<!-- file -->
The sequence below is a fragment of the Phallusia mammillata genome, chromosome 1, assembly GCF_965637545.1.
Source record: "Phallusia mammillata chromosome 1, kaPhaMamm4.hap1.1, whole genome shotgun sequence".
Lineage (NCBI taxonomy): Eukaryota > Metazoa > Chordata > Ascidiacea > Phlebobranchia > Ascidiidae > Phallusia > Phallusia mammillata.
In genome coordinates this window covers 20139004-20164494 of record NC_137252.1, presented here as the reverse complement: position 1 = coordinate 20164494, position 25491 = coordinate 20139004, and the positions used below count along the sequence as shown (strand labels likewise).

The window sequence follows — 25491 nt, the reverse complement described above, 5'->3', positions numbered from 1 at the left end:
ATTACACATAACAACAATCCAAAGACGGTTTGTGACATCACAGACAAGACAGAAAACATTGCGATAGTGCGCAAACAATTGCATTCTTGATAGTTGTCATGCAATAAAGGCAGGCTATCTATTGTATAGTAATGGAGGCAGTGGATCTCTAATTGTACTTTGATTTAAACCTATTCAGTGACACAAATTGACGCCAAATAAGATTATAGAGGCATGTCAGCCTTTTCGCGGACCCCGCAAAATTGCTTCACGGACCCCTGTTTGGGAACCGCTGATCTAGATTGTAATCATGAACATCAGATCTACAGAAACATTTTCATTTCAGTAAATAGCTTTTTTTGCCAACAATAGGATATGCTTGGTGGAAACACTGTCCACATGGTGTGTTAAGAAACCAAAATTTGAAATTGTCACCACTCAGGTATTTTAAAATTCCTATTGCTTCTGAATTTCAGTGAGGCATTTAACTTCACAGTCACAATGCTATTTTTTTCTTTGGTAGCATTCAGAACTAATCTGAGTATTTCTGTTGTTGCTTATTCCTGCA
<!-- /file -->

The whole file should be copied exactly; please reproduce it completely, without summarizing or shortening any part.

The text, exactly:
The sequence below is a fragment of the Phallusia mammillata genome, chromosome 1, assembly GCF_965637545.1.
Source record: "Phallusia mammillata chromosome 1, kaPhaMamm4.hap1.1, whole genome shotgun sequence".
Lineage (NCBI taxonomy): Eukaryota > Metazoa > Chordata > Ascidiacea > Phlebobranchia > Ascidiidae > Phallusia > Phallusia mammillata.
In genome coordinates this window covers 20139004-20164494 of record NC_137252.1, presented here as the reverse complement: position 1 = coordinate 20164494, position 25491 = coordinate 20139004, and the positions used below count along the sequence as shown (strand labels likewise).

The window sequence follows — 25491 nt, the reverse complement described above, 5'->3', positions numbered from 1 at the left end:
ATTACACATAACAACAATCCAAAGACGGTTTGTGACATCACAGACAAGACAGAAAACATTGCGATAGTGCGCAAACAATTGCATTCTTGATAGTTGTCATGCAATAAAGGCAGGCTATCTATTGTATAGTAATGGAGGCAGTGGATCTCTAATTGTACTTTGATTTAAACCTATTCAGTGACACAAATTGACGCCAAATAAGATTATAGAGGCATGTCAGCCTTTTCGCGGACCCCGCAAAATTGCTTCACGGACCCCTGTTTGGGAACCGCTGATCTAGATTGTAATCATGAACATCAGATCTACAGAAACATTTTCATTTCAGTAAATAGCTTTTTTTGCCAACAATAGGATATGCTTGGTGGAAACACTGTCCACATGGTGTGTTAAGAAACCAAAATTTGAAATTGTCACCACTCAGGTATTTTAAAATTCCTATTGCTTCTGAATTTCAGTGAGGCATTTAACTTCACAGTCACAATGCTATTTTTTTCTTTGGTAGCATTCAGAACTAATCTGAGTATTTCTGTTGTTGCTTATTCCTGCA